Colleges Supply Free Condoms, But Where Are The Tampons?

Let’s be real, the only thing less enjoyable than actually getting your period is talking about it. We’d love to just pretend once it’s over that it’s never happening again. Out of sight out of mind, right? Wrong.

From bloating to cramping, to leaking and feeling irritable – periods take a serious toll on our bodies. And we’re expected to keep quiet about the pain and discomfort. Yes, it’s personal, but it is worth talking about. Especially when you’re bleeding through pants, mid-class, and you have no access to a pad or tampon.

Hello, crisis mode no man will ever understand. There’s a reason women get so close in bathroom lines, it’s like a battleground in there.

This fall semester Brown University made news by stocking their bathrooms with free tampons and pads. It might look like Brown is ahead of the game, but in reality, the rest of the country is just far behind. 

So, why haven’t we demanded that free pads and tampons be stocked in all public bathrooms?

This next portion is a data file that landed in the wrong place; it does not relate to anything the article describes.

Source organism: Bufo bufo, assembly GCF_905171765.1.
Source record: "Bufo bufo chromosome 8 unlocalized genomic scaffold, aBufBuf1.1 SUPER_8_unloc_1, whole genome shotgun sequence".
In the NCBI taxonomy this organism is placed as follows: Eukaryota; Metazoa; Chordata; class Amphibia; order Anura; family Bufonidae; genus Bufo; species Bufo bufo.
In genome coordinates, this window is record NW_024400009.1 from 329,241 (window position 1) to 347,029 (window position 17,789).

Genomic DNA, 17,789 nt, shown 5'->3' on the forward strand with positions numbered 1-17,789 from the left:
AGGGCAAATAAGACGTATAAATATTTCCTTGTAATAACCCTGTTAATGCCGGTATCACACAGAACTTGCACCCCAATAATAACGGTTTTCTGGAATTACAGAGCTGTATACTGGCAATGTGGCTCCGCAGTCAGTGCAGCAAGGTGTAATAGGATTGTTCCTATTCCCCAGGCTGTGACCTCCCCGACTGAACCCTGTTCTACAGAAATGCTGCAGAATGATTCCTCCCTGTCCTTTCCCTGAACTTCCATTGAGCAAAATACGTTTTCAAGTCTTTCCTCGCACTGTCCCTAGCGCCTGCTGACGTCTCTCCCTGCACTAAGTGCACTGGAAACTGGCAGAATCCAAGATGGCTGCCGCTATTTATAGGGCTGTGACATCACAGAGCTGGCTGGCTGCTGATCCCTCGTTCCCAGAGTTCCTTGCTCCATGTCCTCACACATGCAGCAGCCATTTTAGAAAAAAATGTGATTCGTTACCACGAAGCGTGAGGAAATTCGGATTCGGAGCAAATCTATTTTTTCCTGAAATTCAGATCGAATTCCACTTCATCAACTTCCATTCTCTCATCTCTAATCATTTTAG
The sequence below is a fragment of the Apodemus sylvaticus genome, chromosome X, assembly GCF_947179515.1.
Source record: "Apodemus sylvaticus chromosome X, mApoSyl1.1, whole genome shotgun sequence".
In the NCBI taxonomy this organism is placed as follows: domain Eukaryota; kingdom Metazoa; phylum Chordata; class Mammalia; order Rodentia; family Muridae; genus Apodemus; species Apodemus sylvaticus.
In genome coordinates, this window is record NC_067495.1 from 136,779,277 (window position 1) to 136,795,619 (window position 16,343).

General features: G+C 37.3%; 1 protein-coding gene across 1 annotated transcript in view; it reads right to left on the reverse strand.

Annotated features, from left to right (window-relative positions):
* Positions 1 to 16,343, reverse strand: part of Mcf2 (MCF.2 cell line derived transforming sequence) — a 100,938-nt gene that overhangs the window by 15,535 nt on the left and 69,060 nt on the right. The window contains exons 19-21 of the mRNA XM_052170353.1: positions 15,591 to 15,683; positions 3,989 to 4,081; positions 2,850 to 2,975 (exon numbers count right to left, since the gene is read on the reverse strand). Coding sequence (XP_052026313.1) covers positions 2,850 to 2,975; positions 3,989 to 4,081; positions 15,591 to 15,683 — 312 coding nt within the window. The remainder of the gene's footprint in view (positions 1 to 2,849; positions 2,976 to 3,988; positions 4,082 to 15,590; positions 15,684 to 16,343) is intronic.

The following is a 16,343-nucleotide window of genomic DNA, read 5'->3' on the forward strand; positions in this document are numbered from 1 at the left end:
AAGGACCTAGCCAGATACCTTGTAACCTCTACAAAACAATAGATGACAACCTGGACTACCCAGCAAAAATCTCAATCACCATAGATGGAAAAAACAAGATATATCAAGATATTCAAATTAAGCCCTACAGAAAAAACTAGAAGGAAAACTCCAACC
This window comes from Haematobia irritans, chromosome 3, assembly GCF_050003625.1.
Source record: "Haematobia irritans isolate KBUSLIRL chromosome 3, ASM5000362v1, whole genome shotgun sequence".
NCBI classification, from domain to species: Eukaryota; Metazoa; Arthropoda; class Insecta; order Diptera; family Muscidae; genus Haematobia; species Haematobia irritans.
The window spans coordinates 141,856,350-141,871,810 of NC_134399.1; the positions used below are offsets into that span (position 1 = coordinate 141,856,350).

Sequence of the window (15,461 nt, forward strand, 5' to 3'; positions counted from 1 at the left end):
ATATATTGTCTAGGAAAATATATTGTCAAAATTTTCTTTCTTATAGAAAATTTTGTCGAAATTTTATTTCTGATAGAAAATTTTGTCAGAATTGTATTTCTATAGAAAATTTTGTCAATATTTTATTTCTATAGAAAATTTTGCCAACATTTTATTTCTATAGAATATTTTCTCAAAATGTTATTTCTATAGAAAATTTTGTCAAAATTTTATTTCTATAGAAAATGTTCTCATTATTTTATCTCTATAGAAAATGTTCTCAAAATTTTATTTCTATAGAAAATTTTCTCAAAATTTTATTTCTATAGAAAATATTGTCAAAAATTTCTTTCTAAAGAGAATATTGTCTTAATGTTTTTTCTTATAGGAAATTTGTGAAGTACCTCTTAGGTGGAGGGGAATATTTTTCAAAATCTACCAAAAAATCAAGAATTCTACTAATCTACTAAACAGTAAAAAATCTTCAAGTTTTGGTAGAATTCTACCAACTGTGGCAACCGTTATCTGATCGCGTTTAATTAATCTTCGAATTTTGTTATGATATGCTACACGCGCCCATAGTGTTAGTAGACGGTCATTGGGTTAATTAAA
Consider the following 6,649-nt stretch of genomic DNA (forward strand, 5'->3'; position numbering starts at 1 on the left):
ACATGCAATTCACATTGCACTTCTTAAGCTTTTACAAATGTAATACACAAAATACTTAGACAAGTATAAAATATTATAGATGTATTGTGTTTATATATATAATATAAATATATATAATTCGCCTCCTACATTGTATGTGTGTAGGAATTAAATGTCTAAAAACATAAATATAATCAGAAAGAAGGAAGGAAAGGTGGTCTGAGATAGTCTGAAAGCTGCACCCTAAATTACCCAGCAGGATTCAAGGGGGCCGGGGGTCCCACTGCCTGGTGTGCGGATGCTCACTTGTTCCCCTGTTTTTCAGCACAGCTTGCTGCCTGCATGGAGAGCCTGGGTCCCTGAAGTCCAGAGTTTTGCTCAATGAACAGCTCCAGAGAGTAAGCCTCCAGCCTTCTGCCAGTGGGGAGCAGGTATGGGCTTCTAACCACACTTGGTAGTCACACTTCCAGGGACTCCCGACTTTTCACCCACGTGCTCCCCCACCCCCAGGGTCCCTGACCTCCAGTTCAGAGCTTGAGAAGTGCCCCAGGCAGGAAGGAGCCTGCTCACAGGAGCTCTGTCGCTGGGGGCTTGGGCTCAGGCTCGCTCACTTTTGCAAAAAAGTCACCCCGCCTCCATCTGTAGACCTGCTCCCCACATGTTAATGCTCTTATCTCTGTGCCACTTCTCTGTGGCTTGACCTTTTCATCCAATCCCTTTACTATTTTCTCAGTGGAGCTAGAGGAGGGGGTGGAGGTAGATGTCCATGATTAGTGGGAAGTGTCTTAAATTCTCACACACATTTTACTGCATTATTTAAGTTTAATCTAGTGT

I don’t believe that it’s male representation refusing to help women— nobody wants to stand in the way of a woman and a menstrual accident. But it’s about time for women to demand a health need that may have never been asked for before.

There is no shortage of free condoms on college campuses. Passing out free condoms to students is fantastic- it prevents pregnancies and the spread of STDs. But, at the end of the day, sex is a choice and periods aren’t. If college campuses can fund supplies for something students are choosing to partake in, why not fund a women’s health need that is not a voluntary choice?

Just like stocking the bathrooms with toilet paper, it’s something that all women using the bathroom need access to. With around half of each college’s population being women, it’s about time something is said.

The conversation surrounding women’s health has been silenced for long enough. And letting the world know that feminine hygiene products are a necessity, not a luxury – may open up discourse on other serious women’s health needs. If we stand up and demand a simple change is made for women’s menstruation, imagine what we will stand up for and demand next in the name of women’s health.

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